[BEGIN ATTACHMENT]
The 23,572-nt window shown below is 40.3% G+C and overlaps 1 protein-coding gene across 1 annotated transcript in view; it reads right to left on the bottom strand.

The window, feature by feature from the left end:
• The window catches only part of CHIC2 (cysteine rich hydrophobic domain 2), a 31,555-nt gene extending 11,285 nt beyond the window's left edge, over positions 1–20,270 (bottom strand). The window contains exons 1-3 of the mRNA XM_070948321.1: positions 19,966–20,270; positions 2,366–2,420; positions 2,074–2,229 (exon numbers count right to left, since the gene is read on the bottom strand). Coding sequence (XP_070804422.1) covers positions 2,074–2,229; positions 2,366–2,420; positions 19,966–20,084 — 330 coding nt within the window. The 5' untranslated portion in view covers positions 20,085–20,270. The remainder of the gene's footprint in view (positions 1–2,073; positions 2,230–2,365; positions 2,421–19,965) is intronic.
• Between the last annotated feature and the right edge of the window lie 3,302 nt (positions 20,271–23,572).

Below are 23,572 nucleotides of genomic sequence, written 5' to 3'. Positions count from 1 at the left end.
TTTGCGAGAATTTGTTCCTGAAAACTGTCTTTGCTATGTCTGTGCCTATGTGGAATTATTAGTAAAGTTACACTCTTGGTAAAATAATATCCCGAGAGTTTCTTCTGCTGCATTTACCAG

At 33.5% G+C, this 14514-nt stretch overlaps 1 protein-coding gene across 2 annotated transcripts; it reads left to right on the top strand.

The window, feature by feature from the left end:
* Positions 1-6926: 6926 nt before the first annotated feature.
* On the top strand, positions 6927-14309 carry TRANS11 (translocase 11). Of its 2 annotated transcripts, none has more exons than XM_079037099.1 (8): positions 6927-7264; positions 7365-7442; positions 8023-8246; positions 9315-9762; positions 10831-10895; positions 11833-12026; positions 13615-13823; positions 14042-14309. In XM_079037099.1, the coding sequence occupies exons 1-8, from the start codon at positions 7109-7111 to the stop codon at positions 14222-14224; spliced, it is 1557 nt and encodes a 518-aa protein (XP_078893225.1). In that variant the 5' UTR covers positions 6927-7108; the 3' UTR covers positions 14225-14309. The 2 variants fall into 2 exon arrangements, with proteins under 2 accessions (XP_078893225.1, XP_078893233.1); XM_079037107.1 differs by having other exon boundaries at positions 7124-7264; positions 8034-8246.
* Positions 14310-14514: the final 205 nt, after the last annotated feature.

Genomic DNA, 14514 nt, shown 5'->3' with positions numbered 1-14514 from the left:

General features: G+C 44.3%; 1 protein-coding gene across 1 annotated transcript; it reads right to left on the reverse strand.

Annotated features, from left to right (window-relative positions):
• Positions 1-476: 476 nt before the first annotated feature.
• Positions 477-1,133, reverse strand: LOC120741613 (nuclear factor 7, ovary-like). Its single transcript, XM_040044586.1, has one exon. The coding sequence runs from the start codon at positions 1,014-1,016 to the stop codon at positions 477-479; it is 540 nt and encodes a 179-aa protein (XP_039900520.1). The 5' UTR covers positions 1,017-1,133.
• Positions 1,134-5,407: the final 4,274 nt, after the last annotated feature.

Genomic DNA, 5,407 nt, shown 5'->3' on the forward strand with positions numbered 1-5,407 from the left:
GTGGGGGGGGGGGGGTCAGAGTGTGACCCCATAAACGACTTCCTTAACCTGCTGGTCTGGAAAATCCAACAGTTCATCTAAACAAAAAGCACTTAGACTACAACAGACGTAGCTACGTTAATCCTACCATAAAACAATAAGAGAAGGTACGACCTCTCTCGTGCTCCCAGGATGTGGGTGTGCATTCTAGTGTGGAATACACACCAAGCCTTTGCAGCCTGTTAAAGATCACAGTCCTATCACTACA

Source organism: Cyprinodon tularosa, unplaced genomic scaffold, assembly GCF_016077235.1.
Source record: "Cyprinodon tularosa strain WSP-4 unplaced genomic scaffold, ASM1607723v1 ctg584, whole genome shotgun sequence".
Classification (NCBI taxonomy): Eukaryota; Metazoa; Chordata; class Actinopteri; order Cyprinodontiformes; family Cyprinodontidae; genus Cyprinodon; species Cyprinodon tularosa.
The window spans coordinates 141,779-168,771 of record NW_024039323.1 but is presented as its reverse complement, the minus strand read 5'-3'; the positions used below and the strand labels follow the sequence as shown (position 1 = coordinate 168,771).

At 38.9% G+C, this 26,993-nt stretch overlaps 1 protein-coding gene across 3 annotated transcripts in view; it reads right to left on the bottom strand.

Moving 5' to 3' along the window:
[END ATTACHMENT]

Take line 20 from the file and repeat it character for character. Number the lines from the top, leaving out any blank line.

Source organism: Cyprinodon tularosa, unplaced genomic scaffold, assembly GCF_016077235.1.